The district court counted Mr. Creekmore's state of Arkansas conviction for commercial burglary, Arkansas Criminal Code § 3-39-201(b)(1), his state of Georgia conviction for burglary, GA Code 5 16-7-1, and his Florida conviction for second-degree burglary, FL Code 5. 810.02(3)(b), as valid predicates under the Armed Career Criminal Act (ACCA), 18 U.S C. § 924(e) and imposed a sentence of 180 months, which was within a guidelines range enhanced by the ACCA. In light of Descamps v. United States, __ U.S. __, 133 S.Ct. 2276');">133 S.Ct. 2276 (2013), and United States v. Howard, 742 F.3d 1334 (11th Cir. 2014), Mr. Creekmore's Arkansas and Georgia burglary convictions are not a valid predicates under the ACCA because the statutes are nongeneric and indivisible. Under Descamps, the modified categorial approach cannot be applied, and these convictions cannot qualify as ACCA predicates regardless of what any Shepard documents[6] may show. Without inclusion of the these burglary convictions, Mr. Creekmore would not have been subject to an enhanced guidelines range under the ACCA.

(Doc. 1 at 4 [footnote added].) He subsequently amended his Motion to Vacate to add a claim that, after Johnson, his Florida convictions for attempted home-invasion robbery and burglary could no longer be considered violent felonies under the ACCA. (Doc. 11 at 1-2, 8-9, and n.5.)


         The ACCA states:

(e)(1) In the case of a person who violates section 922(g) of this title and has three previous convictions by any court . . . for a violent felony . . . committed on occasions different from one another, such person shall be fined under this title and imprisoned not less than fifteen years . . . .
(2) As used in this subsection -
(B) the term “violent felony” means any crime punishable by imprisonment for a term exceeding one year . . . that -
(i) has as an element the use, attempted use, or threatened use of physical force against the person of another; or
(ii) is burglary, arson, or extortion, involves use of explosives, or otherwise involves conduct that presents a serious potential risk of physical injury to another . . . .

18 U.S.C. § 924(e). “The first prong of [the] definition [of a ‘violent felony' under the ACCA] is sometimes referred to as the ‘elements clause, ' while the second prong contains the ‘enumerated crimes' and, finally, what is commonly called the ‘residual clause.'” United States v. Gundy, 842 F.3d 1156, 1160-61 (11th Cir. 2016)(citing United States v. Owens, 672 F.3d 966, 968 (11th Cir. 2012))(footnote omitted). The Supreme Court declared the residual clause to be unconstitutionally vague in Johnson v. United States, 576 U.S. ___, 135 S.Ct. 2551, 2557-58, 2563 (2015). However, it held that its “decision [did] not call into question application of the [ACCA] to the four enumerated offenses, or the remainder of the Act's definition of a violent felony.” Id., 135 S.Ct. at 2563. Therefore, the issue before this court is whether Creekmore's prior convictions are convictions for violent felonies, as defined by the elements clause or the enumerated-crimes clause.

         Based on the Report, this court found that Creekmore had four qualifying, state-court convictions for purposes of enhancing his sentence under the ACCA: three burglary convictions - violent felonies under the enumerated-crimes clause - and one conviction for attempted home-invasion robbery - a violent felony under the elements clause.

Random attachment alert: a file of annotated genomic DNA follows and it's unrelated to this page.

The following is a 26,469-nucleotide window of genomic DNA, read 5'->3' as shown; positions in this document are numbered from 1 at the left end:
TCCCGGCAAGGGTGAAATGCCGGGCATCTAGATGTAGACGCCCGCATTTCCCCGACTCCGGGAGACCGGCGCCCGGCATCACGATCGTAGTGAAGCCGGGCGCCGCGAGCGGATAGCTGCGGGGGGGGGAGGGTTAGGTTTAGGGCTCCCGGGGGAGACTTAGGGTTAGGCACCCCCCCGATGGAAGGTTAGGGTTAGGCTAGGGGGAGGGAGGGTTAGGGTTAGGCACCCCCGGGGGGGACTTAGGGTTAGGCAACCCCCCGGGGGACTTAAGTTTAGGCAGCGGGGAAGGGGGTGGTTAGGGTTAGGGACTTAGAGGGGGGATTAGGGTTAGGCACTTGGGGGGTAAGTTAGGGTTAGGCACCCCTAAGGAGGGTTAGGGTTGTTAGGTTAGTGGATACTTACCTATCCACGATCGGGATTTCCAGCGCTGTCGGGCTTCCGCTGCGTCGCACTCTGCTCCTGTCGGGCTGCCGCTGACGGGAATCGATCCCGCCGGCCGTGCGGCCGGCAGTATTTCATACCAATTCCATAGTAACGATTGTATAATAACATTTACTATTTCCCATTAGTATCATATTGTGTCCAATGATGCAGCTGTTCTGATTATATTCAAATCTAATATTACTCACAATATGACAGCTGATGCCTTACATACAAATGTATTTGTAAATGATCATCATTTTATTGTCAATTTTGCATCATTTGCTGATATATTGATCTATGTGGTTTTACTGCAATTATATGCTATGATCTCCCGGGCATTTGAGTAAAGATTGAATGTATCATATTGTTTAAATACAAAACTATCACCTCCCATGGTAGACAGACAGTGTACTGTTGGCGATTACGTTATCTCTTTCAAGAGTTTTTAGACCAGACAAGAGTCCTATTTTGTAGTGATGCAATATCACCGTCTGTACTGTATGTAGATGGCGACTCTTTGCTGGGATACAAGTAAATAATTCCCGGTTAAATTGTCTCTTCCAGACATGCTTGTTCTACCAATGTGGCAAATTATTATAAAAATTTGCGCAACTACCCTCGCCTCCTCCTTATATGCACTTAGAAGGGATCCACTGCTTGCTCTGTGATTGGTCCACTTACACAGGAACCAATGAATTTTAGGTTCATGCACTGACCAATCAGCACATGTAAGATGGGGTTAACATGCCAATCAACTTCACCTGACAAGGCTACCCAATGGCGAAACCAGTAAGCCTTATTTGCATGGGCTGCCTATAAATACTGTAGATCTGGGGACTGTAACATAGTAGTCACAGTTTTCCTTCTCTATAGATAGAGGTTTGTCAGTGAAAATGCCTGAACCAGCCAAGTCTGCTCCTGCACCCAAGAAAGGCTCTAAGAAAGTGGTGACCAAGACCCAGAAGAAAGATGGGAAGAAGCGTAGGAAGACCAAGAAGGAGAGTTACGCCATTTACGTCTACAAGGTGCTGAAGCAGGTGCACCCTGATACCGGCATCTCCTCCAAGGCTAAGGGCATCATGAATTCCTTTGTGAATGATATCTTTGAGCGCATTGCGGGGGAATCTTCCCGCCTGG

1. “Principles and Tools

         Recently, the Eleventh Circuit set forth the following “principles and tools” for determining whether a prior conviction is a violent felony conviction under the enumerated-crimes clause of the ACCA. Gundy, 842 F.3d at 1161-64.

         a. Elements vs. Facts

         The law is well settled “that ‘[a]ll that counts under the [ACCA] . . . are the elements of the statute of conviction.'” Id. at 1161 (quoting Mathis, 136 S.Ct. at 2251). “For more than 25 years, [the Supreme Court has] repeatedly made clear that application of ACCA involves, and involves only, comparing elements.” Id. (quoting Mathis, 136 S.Ct. at 2257). “‘That simple point became a mantra' in the Supreme Court's subsequent ACCA decisions. [Mathis, 136 S.Ct. at 2251.] Indeed, the Supreme Court in Mathis pointed out that this ‘essential rule' has governed all of its ACCA decisions since Taylor [v. United States, 495 U.S. 575 (1990)].” Id. (quoting Mathis, 136 S.Ct. at 2251-52).

         b. Divisible or Indivisible

         Relying on Mathis, the Eleventh Circuit held:

Mathis also instructs that “[t]he comparison of elements . . . is straightforward when a statute sets out a single (or ‘indivisible') set of elements to define a single crime.” [Mathis, 136 S.Ct.] at 2248. In such cases, the court simply “lines up that crime's elements alongside those of the generic offense and sees if they match.” Id. This is known as the “categorical approach.” See Id. at 2248.
Mathis notes, however, that some criminal statutes do not set out a single crime but “have a more complicated (sometimes called ‘divisible') structure.” Id. In fact, “[a] single statute may list elements in the alternative, and thereby define multiple crimes.” Id. at 2249. If the statute sets out multiple crimes, it is “divisible.” See id. Faced with a “divisible” statute, courts must identify which crime in the statute formed the basis of the defendant's conviction. See id. The Mathis Court stressed that “[t]o address that need, this Court approved the ‘modified categorical approach' for use with statutes having multiple alternative elements.” Id. Under the modified categorical approach, “a sentencing court looks to a limited class of documents (for example, the indictment, jury instructions, or plea agreement ...